With ESB 3.x, the ESB itself was a transactional resource. This means you could enlist sending and receiving messages to it in a transaction. However, in this model, the exchanges needed to be sent synchronously.
For ESB 4.0, the ESB no longer does anything specific with regards to transactions. It does convey transaction information over the NMR though, even in an asynchronous exchange, something that wasn't possible before. This means you can now read a message of a JMS queue in a transaction and send that to another endpoint asynchronously (e.g. a JDBC endpoint which can now insert into the db in the same transaction).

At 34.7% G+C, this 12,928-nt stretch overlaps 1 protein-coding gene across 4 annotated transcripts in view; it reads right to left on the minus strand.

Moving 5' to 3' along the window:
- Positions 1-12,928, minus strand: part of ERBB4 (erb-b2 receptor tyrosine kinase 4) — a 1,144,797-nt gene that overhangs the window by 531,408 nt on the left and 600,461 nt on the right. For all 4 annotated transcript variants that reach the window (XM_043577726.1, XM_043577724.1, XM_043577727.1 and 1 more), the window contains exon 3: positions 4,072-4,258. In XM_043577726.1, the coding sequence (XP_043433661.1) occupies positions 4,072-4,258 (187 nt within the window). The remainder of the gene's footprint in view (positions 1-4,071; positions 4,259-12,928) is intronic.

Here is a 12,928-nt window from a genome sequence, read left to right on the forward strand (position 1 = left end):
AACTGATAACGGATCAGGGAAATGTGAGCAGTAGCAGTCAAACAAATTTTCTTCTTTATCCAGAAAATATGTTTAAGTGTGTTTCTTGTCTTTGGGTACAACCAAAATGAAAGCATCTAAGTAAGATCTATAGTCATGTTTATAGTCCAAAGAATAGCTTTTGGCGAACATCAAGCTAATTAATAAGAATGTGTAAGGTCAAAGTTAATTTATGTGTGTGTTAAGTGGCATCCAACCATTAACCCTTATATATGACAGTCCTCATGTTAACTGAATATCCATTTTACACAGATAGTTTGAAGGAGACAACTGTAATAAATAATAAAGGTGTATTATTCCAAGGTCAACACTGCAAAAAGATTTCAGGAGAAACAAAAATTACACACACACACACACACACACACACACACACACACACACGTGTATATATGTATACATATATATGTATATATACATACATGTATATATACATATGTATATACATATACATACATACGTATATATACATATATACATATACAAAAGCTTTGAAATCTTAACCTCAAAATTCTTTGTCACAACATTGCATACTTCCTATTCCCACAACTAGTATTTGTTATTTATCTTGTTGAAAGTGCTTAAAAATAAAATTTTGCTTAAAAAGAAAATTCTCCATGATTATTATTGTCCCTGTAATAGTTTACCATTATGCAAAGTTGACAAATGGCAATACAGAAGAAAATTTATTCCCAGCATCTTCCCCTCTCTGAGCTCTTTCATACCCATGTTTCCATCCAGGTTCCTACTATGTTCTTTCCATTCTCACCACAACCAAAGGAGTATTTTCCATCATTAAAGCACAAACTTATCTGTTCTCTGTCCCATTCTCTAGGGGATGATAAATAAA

One last thing: in the initial release for ESB 4, we probably won't have all the flows (ST, SEDA, JMS, JCA) that are in ESB 3.x now. You can make up for most of those by explicitly declaring JMS endpoints, from which messages can be read with or without transaction support and sent along in the NMR. The extra overhead in configuration comes with a lot more fine-grained control over transactions than with an all-or-nothing flow approach in ESB 3.x. More advanced flows will be added to ESB 4 again in later releases though.